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The famous red-light district of Patpong grew up in Bangkok behind the scenes of the Vietnam War, where while spies organized their clandestine operations, the enclave became a stop on the sex tourism route.

A long History documented and exhibited for the first time at the Patpong Museum, located in one of the narrow alleys of the area and marked by lupanares, through antiques, clippings, photographs, videos and original documents of the Central Intelligence Agency (CIA) of the United States.

Although today the district has lost the luster of yesteryear and undergoes a period of decadence of time and the take off of new prostitution zones, the Austrian businessman Michael Messner, owner of the museum, predicts a prosperous future.



Patpong: Bangkok's most famous red light district

"Over the years Patpong has been reconverting. Now there are more art galleries and restaurants, While many brothels have closed. There is an evolution towards an audience of greater sexual diversity and I hope that in 4 or 5 years we can organize here the first gay pride parade in Thailand"indicates the curator of the sample.


From plantation to red light district

Through several rooms distributed on one floor, the museum traces a timeline on the development and evolution of the neighborhood, which went from being in the 1950s a banana plantation on the outskirts of the city to becoming the refuge and center of operations of the CIA during the Vietnam War and operations in Laos.

"My first draft of the museum dates from 2006, when I started to inquire about the history of the neighborhood and treasure numerous related objects. Although we gave the great impulse to open the room three years ago, "says the Austrian, who also runs several hostels in Patpong.

A visitor to the Patpong Museum with an interactive game of 'ping pong' in Bangkok.

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Udom Patpongpanich, the firstborn of a family of Chinese immigrants who established business ties with the Thai monarchy since the dawn of the twentieth century, is considered the architect of this neighborhood.

Disciple of American spy turned into Thai silk tycoon Jim Thompson at the Office of Strategic Services (the predecessor of the CIA), Udom returned to Thailand during World War II to join the resistance fighting the Japanese occupation.

After the end of the contest, his family acquired in 1948 in exchange for about 2,950 dollars (2,675 euros) the plot where Patpong now sits and the Thai used his connections to develop a commercial district where American companies set up their first delegations in Thailand.

Vietnam War

The current Patpong Museum is located in the same space where in 1953 the American computer company IBM established its first office in the country, says Messner.

A photograph of CIA officer Tony Poe at the Patpong Museum in Bangkok.

A photograph of CIA officer Tony Poe at the Patpong Museum in Bangkok.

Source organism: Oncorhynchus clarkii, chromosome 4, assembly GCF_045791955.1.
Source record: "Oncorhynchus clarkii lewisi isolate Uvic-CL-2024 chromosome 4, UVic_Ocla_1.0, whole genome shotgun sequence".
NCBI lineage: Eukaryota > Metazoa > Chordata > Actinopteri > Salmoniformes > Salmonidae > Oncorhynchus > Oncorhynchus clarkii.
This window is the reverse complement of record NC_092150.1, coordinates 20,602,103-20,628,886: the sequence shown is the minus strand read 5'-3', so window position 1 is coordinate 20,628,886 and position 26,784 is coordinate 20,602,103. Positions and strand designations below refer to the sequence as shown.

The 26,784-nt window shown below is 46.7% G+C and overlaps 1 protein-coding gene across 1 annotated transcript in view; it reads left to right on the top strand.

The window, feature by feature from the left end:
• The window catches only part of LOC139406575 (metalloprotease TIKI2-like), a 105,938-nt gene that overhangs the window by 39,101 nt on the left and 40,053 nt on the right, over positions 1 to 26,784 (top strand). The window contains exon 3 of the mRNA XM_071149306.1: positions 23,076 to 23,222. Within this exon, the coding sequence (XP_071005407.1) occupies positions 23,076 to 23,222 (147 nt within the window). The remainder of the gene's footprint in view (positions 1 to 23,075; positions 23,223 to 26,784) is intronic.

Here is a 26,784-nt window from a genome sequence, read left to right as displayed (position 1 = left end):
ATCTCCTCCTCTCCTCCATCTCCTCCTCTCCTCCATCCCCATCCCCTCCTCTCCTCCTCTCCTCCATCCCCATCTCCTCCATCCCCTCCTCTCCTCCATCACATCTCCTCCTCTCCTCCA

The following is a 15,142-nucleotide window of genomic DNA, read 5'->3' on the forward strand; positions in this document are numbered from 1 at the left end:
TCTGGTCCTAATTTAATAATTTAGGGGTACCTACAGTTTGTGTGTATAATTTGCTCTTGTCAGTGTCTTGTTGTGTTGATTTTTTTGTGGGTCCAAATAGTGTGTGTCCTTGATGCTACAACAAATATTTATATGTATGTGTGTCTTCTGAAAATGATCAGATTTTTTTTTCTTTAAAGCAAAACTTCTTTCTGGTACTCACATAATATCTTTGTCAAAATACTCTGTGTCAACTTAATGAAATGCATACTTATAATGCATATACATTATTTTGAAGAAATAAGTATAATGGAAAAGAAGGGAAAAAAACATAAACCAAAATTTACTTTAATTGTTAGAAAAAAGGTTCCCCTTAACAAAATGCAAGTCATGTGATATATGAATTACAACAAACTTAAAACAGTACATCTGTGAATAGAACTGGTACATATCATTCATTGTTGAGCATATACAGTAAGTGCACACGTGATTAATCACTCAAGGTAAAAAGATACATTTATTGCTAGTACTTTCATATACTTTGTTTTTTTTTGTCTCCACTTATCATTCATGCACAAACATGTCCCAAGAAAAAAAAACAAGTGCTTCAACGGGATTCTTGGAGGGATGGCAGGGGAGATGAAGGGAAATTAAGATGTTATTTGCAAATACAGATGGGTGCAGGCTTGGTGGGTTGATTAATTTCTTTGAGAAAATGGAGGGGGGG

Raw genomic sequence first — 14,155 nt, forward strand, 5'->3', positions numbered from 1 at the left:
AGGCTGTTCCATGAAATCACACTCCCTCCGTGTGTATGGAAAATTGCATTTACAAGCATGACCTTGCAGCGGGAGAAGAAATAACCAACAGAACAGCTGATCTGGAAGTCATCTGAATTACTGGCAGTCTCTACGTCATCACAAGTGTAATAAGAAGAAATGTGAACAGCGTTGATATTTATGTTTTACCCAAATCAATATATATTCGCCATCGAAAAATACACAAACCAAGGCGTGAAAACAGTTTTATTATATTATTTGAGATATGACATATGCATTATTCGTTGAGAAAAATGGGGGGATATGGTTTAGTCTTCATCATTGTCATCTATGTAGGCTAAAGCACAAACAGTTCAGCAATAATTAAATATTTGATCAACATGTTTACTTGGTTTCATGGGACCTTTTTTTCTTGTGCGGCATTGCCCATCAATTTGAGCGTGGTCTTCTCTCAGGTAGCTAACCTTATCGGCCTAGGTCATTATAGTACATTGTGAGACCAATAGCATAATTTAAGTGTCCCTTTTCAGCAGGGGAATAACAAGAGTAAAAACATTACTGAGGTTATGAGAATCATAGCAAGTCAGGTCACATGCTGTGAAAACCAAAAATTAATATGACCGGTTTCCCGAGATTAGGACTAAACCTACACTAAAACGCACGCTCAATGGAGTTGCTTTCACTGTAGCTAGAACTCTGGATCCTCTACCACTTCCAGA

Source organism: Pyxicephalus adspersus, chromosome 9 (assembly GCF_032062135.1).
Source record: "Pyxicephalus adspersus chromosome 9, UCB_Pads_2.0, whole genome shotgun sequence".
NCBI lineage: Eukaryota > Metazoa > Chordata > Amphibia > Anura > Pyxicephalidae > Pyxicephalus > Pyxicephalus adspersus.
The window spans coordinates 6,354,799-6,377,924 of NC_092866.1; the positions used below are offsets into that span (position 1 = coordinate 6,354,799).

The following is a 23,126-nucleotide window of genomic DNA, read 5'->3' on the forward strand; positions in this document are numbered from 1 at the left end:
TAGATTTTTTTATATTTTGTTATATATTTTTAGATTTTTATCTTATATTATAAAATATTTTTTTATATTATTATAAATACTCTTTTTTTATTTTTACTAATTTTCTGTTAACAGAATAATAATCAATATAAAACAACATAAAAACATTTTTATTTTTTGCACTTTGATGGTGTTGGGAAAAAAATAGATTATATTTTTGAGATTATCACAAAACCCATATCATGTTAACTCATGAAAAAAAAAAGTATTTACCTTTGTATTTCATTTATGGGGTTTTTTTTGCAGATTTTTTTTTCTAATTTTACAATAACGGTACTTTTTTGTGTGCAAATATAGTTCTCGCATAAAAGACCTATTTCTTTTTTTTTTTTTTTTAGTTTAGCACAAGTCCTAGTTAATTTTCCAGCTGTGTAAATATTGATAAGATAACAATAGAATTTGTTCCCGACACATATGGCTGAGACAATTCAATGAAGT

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He CIA agent Anthony Poshepny, known as Tony Poe and in charge of training a secret army in Laos During the Vietnam War, he is one of the characters that lavish throughout the gallery, where he highlights a photograph of his meeting at the Madrid Bar -a CIA free floor- with other spies.

In the heat of the constant influx of soldiers and workers, among them pilots of the Civil Air Transport airline -property of the CIA-, the first bars were established, some run by former combatants They were reluctant to leave the country.

Among them the ex-pilot of the American Air Forces Rick Menard, who, in the words of the owner of the museum, founded in 1969 the first gogó bar after a dispute over licenses with the authorities.

Tourists and celebrities

The increase of the houses of lenocinio, coincided with the opening of the country to tourism.

Thai tour guide Sucky points to a map of Bangkok at the Patpong Museum.

Thai tour guide Sucky points to a map of Bangkok at the Patpong Museum.

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A young man David Bowie appears in the Moonlight tour video, in 1983, in one of the area's lupanares, also visited by actors such as Hugh Grant or Robert De Niro or more recently by the Kendall Jenner model.

The last part of the museum – whose entrance includes a drink and costs 350 baht (about 10 euros) – is reserved for a more explicit section and where there are no references to ping-pong shows, which are still one of the main attractions in the neighborhood for adults.

"The objective is show visitors the secrets of Patpong and at the end of the tour of the museum observe the neighborhood in a different way knowing the history of the district, "Messner ditches. Although prostitution is illegal under the conservative laws of Thailand, the practice of this vast sector that moves billions every year is evident throughout the country.